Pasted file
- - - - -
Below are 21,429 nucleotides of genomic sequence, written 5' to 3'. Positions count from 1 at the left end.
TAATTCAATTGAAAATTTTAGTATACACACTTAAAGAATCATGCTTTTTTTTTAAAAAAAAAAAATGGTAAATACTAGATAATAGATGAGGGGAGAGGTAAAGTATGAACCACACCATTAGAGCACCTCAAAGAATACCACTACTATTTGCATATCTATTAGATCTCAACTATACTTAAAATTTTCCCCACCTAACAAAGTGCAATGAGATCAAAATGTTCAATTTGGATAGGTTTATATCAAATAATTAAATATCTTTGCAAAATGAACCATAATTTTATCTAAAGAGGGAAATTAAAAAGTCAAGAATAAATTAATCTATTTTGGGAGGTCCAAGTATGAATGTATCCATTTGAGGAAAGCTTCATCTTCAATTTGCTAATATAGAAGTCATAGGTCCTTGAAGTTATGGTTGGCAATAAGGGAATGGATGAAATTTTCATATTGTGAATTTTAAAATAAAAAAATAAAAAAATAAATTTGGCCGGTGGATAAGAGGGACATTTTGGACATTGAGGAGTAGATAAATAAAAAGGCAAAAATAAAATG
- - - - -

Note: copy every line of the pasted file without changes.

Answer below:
Below are 21,429 nucleotides of genomic sequence, written 5' to 3'. Positions count from 1 at the left end.
TAATTCAATTGAAAATTTTAGTATACACACTTAAAGAATCATGCTTTTTTTTTAAAAAAAAAAAATGGTAAATACTAGATAATAGATGAGGGGAGAGGTAAAGTATGAACCACACCATTAGAGCACCTCAAAGAATACCACTACTATTTGCATATCTATTAGATCTCAACTATACTTAAAATTTTCCCCACCTAACAAAGTGCAATGAGATCAAAATGTTCAATTTGGATAGGTTTATATCAAATAATTAAATATCTTTGCAAAATGAACCATAATTTTATCTAAAGAGGGAAATTAAAAAGTCAAGAATAAATTAATCTATTTTGGGAGGTCCAAGTATGAATGTATCCATTTGAGGAAAGCTTCATCTTCAATTTGCTAATATAGAAGTCATAGGTCCTTGAAGTTATGGTTGGCAATAAGGGAATGGATGAAATTTTCATATTGTGAATTTTAAAATAAAAAAATAAAAAAATAAATTTGGCCGGTGGATAAGAGGGACATTTTGGACATTGAGGAGTAGATAAATAAAAAGGCAAAAATAAAATG